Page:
This dev log is sure to be my most game design-y one yet! Today I want to talk about monster design – ah, but of course with the obvious “twist” that in Village Monsters the monsters are the NPCs of the game!
Like the animals in Animal Crossing, there is only one human (you!) in this village, so just step aside, homo sapiens – this one ain’t about you.
There’s a fine line to walk when designing monsters. You have tremendous creative freedom compared to designing humans, but this means it’s a lot easier to go off the rails.
This isn’t a new problem. Many games designers – especially in the 80s and 90s – based their enemy creations off of monsters that already existed in our own folklore. Why reinvent the wheel, right? I’m only a little embarrassed to admit that I learned of many mythological creatures and gods thanks to games like Final Fantasy and Castlevania.
To keep myself grounded I came up with a few rules for designing the monster villagers of my game:
- Keep to familiar monsters like designers of old
- Monsters of a similar theme should be grouped together as friends or family
- Our shared understanding of a given monster should inform their personality and role in the village
Grouping together monsters by theme has meant that in many cases a family (classification) of monsters becomes a literal family of monsters. Take for example the above family: Morris the zombie, his daughter, Ruby the vampire, her husband, Lindwyrm the dragon, and their kid, Victor the werewolf. Their theme is of standard or classic monsters that you can find in many video games, books or movies.
This family I lovingly call the “Maritime Family” – there’s Edmund the shark, Calista the siren, Oponna the pirate, and Cthylla the eldritch sweetheart. Their theme is pretty obvious: the ocean! You’ve probably realized that sharks and pirates aren’t exactly “monsters” in the traditional sense, but in video games they often are!
There are 32 villagers to befriend in Village Monsters. Most keep to the rules I outlined above, but not all. I mean, come on, these are monsters! They’re all about breaking rules.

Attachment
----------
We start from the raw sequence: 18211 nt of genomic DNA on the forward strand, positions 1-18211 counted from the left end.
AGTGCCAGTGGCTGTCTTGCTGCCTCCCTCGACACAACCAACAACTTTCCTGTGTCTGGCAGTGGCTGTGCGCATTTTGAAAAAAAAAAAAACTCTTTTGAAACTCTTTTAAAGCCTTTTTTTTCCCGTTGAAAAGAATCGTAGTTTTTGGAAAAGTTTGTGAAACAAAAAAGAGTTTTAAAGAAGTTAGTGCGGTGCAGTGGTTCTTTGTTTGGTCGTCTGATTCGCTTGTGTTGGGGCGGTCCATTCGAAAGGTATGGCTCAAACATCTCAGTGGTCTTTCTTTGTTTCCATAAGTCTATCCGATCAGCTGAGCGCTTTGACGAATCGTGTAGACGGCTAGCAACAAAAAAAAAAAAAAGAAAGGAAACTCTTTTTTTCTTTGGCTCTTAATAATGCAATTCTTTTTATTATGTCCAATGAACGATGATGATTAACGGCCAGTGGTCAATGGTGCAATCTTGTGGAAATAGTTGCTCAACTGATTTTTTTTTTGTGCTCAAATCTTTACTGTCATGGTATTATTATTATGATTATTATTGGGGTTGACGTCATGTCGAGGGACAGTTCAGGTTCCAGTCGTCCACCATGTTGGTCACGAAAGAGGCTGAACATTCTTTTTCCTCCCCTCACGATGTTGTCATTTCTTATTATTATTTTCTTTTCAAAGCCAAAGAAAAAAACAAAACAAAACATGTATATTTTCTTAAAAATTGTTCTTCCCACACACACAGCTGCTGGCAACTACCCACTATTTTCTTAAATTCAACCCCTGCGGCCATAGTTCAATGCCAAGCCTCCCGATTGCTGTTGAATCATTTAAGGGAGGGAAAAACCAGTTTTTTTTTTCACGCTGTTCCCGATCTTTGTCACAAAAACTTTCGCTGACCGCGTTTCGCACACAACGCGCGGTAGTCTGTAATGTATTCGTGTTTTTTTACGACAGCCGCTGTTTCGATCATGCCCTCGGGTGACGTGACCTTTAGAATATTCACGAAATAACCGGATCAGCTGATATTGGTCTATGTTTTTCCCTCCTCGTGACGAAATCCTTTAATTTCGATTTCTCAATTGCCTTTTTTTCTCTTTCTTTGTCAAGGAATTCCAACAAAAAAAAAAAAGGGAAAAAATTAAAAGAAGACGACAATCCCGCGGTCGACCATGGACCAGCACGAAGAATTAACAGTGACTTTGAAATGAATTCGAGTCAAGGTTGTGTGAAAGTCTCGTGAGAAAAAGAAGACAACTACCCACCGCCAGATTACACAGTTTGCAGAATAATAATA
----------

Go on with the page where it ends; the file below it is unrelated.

Here’s Vara the succubus alongside her two kids – Zigi the ghost and Bugs the, uh… something. There’s no common thread connecting this family, and while a couple are based on existing monsters they are very different than what their origin might suggest. This actually plays into their personal story and will make sense as you get to know them.
Of course, a monster’s type doesn’t just effect how they look. By choosing familiar monsters it made sense to allow common expectations and “stereotypes” to inform their personalities, relationships, and roles in their community.
Take our good pal Golbrick here. He’s a mimic which means he’s hidden away from most social interactions. This becomes obvious when talking with him, and you’ll find he wants nothing more than to end a conversation and go back to hiding as an object.
The aforementioned vampire, Ruby, is both immortal and frequently stuck indoors due to the sun. Her immortality makes her passionate about history while being a hermit makes her a natural lover of the escapism found in books and other stories. As such, it was natural to make her the village librarian – and yes, she covers the night shift.
The monsters of Village Monsters are purposefully viewed through the lens of a video game. Take Stapes, a skeleton and one of the town guards. Skeletons are a common monster in many cultures, but Stapes more represents the weak and wimpy skellies you might find lurking the first dungeon of an RPG. This makes his personality very cowardly and he begins absolutely terrified of you.
However, playing up to people’s expectations of monsters is never quite as fun as subverting them. Valentine is a robot, but he’s convinced he’s actually a cowboy. He’s the most rough and tumble of the village and is most at home living among nature – despite being the most sci -fi element in the game.
I can only hope you’ll have as much fun befriending monsters as I did designing them when Village Monster releases later this year.